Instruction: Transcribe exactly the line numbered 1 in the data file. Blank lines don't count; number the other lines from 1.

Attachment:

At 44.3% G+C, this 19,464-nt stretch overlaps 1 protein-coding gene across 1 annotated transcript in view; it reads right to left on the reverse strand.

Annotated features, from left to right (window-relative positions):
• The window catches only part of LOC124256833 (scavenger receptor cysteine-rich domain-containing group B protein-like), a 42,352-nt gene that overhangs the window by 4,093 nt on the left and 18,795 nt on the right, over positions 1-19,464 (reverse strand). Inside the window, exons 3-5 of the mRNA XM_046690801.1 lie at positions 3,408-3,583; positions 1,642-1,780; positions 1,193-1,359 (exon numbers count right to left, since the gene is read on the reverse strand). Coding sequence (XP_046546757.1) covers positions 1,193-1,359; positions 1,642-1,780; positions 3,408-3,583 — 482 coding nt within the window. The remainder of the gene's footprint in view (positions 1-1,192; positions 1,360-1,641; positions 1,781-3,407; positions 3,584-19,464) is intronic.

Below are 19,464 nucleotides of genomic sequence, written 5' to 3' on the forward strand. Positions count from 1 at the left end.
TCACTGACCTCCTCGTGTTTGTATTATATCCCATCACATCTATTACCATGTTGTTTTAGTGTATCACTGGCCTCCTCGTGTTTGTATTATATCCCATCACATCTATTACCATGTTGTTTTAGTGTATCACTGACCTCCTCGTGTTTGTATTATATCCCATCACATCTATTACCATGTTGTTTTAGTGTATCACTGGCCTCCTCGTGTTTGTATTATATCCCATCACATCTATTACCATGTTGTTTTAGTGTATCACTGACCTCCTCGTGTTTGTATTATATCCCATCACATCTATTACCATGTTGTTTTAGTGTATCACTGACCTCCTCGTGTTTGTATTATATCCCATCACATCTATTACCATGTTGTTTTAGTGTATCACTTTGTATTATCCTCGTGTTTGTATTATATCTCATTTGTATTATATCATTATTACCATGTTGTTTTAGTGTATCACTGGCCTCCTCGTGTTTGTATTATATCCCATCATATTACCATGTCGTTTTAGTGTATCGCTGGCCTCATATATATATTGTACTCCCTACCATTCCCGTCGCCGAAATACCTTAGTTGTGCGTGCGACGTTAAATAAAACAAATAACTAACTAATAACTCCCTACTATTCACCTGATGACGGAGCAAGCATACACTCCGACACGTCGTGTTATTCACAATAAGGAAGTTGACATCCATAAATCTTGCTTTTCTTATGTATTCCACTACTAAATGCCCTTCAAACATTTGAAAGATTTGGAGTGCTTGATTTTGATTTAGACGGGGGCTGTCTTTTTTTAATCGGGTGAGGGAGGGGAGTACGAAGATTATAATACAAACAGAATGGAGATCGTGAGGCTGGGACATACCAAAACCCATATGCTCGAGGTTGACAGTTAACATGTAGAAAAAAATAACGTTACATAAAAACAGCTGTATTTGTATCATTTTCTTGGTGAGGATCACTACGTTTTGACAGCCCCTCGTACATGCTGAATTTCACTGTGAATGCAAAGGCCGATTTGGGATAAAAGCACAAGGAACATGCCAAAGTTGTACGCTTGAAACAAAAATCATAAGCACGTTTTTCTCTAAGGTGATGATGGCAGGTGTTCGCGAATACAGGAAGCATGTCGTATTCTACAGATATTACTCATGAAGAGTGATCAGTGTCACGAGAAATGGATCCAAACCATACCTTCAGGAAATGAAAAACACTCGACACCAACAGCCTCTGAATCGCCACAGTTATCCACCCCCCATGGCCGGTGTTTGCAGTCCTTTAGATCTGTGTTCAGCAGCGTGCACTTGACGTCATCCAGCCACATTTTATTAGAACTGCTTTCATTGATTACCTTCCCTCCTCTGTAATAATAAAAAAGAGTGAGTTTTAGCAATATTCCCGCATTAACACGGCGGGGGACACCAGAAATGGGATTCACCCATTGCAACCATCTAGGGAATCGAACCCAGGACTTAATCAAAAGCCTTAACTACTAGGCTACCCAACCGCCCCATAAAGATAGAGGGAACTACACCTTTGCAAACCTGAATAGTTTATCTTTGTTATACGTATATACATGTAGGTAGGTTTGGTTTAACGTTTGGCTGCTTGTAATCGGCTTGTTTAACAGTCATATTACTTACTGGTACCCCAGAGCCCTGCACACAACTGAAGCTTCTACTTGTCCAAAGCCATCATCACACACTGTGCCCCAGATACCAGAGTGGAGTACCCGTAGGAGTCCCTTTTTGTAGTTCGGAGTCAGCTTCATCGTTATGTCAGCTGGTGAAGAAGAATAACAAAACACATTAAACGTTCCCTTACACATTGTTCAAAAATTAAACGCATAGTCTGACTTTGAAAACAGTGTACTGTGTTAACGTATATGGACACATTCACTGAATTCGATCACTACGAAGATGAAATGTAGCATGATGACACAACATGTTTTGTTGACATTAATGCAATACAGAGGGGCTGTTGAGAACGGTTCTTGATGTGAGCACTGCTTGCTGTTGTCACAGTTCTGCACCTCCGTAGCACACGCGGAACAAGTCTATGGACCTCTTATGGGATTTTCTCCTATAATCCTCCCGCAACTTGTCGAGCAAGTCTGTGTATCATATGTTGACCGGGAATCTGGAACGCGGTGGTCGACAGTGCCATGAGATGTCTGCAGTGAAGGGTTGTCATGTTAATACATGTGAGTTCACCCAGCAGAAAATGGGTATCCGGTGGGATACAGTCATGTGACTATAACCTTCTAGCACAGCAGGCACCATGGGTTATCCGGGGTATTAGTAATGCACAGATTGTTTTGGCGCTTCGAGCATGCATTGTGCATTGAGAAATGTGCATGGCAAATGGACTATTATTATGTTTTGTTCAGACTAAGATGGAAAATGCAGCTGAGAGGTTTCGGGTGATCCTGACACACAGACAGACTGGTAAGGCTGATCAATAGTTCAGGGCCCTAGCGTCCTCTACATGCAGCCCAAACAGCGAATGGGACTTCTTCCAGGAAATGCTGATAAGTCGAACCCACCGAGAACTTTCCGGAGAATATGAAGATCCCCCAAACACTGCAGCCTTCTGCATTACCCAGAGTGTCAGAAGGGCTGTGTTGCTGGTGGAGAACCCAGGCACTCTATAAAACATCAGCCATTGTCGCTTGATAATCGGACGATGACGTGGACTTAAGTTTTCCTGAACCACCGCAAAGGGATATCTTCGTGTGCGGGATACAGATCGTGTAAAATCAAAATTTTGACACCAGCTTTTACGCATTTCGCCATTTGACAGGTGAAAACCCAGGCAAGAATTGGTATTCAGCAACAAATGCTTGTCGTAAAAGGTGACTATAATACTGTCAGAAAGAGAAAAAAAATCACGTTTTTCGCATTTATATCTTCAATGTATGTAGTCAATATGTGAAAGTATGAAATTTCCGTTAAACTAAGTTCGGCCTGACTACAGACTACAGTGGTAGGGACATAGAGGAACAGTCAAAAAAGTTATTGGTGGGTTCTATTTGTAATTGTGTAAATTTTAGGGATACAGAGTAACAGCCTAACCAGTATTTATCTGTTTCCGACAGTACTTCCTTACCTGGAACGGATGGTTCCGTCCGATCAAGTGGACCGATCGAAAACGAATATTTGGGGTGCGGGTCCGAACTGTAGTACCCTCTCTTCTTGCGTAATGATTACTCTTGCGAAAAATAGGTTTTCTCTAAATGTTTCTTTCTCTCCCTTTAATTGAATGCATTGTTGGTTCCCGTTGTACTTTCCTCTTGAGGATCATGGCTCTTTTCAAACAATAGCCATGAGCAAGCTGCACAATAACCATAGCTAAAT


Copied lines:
At 44.3% G+C, this 19,464-nt stretch overlaps 1 protein-coding gene across 1 annotated transcript in view; it reads right to left on the reverse strand.